How Do I Store Liquors Like Whiskey, Tequila, or Rum? Do I Need To Do Anything Special?

Posted on 03 Sep 2014 15:07

Wine needs to be stored under specific conditions of temperature, humidity, and light. Bottles need to be stored at a certain angle, called on the cork to prevent the cork from drying out, which could break the seal. It is even sometimes important to protect wines from vibration so as not to disrupt the sediments.

See also Does Beer Get Better As It Ages?

For the same reason, we are often told to store the bottles with the labels facing up so that they can be read and identified without disturbing the bottle. In fact, when wine connoisseurs speak of wine provenance, they are not only talking about its age and where it was bottled, but who owned it and how it was stored. All this is because wines mature as they age, and when properly stored, a fine wine gets even better. If improperly stored, the wine can taste off or even be ruined. Distilled spirits, or liquors like whiskey, rum, tequila, or vodka do not require such painstaking storage conditions. So, what's the difference?

Wine has substances in it that change over time, even in the bottle. For instance, wine contains tannins which, in a new wine, may be up front and very disagreeable but which mellow out as the wine matures, making for a balance fruit and tannin taste. Since red wine contains more tannins, reds generally are matured longer. This means that wine gets better with age, and it can take several years to reach its peak of maturity. Wine does not always continue to get better and better after a certain age.

Different wines are matured for different periods, after which they begin to age and "dry out." For more information see Discovering Wine by Joanna Simon.

Do Liquors like Whiskey Get Better with Age?

Spirituous liquors are distilled. They do not change much at all once they are bottled, and usually, if they do change, it is for the worse. You may have seen references to "20-year-old Scotch" on TV or in movies, referring to a very old bottle, but this is usually a misunderstanding. An old Scotch would refer to one that was aged in barrels for a long time, not one that sat in a bottle for a long time. Whiskey doesn't get "smoother" in the bottle. The same goes for any other distilled liquor, such as tequila, rum, vodka, or gin. You may come across very expensive bottles of whiskey, especially Scotch whisky, that declares proudly the year it was bottled as if the whisky being bottled 20 years ago should make it more desirable than one bottled last week.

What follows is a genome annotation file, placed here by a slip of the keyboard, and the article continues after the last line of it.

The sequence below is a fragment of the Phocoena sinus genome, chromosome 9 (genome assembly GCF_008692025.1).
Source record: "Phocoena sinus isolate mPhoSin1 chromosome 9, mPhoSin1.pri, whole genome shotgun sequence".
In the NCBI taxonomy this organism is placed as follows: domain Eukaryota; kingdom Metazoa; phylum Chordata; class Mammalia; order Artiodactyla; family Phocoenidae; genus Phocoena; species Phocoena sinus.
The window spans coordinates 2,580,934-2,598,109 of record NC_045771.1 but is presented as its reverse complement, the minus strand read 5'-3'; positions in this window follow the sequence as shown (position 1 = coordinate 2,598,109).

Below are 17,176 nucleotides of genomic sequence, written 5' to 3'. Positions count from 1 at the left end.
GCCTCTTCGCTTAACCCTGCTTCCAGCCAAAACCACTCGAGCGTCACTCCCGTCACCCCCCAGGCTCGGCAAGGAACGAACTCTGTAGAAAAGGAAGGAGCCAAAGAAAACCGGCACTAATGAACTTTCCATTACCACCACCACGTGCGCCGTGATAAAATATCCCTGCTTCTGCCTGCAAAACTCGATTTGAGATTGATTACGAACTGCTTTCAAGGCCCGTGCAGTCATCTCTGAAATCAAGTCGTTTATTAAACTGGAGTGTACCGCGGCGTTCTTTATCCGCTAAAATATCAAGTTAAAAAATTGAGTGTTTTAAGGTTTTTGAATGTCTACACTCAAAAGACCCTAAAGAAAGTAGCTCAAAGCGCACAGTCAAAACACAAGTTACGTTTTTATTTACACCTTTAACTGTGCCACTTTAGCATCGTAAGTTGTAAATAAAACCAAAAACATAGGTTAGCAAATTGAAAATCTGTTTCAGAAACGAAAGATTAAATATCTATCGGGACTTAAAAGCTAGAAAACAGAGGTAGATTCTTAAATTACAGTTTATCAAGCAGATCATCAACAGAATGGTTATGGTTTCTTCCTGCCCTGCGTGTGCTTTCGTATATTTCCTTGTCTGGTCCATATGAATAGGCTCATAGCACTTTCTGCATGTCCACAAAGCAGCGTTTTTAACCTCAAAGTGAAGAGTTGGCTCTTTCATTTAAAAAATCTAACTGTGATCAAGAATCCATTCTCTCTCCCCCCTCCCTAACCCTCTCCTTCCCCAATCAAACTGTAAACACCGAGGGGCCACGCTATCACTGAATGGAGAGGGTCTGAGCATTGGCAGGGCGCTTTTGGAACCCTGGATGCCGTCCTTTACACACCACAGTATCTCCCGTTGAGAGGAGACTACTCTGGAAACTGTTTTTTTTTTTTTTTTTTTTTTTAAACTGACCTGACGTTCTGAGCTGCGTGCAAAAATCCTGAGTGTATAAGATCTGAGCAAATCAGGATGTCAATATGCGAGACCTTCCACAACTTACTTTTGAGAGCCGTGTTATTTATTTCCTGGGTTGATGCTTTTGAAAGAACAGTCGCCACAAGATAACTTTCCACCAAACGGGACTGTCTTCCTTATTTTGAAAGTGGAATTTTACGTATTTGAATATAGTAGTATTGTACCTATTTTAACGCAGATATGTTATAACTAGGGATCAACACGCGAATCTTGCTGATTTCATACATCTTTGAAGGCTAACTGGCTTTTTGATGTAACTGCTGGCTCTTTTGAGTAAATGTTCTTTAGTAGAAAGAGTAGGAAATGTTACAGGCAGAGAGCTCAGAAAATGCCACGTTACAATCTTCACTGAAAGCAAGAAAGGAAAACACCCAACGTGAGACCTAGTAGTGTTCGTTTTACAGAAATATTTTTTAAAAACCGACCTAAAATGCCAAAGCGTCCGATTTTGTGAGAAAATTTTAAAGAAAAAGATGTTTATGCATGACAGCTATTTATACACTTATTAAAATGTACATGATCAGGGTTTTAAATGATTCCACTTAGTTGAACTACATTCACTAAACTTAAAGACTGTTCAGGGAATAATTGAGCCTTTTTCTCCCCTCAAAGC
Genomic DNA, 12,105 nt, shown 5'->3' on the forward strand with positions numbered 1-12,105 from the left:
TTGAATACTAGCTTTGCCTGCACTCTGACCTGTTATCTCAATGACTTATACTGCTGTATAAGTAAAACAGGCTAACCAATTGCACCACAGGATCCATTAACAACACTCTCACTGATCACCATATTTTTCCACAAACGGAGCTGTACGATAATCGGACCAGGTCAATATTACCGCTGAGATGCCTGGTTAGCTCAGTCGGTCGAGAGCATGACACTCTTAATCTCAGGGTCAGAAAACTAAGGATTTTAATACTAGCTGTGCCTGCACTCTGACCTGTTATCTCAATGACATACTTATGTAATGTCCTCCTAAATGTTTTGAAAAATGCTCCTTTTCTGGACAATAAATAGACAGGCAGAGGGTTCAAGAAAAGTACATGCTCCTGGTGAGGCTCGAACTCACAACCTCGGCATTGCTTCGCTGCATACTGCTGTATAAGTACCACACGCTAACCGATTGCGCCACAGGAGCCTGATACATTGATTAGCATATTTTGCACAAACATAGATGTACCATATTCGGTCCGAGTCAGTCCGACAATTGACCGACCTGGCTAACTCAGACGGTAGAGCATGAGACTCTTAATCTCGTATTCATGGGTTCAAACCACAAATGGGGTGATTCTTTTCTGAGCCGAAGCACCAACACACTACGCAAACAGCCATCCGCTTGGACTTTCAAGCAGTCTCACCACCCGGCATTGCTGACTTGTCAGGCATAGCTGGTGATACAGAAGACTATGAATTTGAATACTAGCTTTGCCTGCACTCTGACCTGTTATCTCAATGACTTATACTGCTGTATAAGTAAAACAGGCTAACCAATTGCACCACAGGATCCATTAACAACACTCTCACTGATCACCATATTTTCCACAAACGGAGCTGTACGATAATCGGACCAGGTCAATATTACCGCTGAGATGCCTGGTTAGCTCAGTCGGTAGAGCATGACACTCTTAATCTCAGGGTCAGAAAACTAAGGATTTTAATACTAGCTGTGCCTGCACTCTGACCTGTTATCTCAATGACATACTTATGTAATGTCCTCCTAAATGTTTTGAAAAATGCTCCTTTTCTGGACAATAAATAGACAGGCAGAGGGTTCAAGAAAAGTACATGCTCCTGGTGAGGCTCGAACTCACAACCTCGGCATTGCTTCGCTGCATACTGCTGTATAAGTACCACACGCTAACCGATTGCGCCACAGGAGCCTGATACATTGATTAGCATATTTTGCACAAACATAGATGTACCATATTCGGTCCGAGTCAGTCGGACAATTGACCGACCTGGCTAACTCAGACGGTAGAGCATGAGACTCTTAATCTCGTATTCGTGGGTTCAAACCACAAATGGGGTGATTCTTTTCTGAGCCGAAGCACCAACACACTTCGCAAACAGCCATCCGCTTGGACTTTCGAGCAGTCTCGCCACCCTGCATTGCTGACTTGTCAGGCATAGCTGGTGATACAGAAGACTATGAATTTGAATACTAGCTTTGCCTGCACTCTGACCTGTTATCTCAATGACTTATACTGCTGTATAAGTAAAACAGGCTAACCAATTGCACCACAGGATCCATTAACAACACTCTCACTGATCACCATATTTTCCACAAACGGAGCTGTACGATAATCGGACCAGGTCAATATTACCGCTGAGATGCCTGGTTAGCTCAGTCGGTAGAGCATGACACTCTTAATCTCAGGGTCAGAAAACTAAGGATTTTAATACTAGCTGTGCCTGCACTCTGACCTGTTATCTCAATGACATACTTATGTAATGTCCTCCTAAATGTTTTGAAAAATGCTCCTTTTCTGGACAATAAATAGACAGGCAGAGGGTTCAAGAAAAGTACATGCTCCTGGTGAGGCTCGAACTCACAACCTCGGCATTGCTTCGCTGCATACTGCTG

But it is the time spent in the barrel that matters, not the time spent in the bottle. If, on the other hand, a very old, and expensive bottle of whiskey has been stored long enough and in poor enough conditions, like changing temperatures (very cold temperatures to hot attics, for ex.), exposure to a lot of sunlight, or with a loosened cap or seal, the whiskey may be bad tasting, or even undrinkable.

What Does the Age Mean on Whiskey Labels?

Usually, the age recorded on a whiskey bottle refers to the amount of time it was aged in barrels. So, 18-year-old whiskey is whiskey that was in the barrel for 18 years before it was bottled. Wealthy whiskey lovers have been known to pay amazing sums of money for whiskey aged for many years. Sometimes, they make the mistake of paying thousands for an ancient bottle of whiskey rather than aged whiskey. Whiskey that has been in a bottle for 100 years is not likely to be good!

Storing Unopened Liquor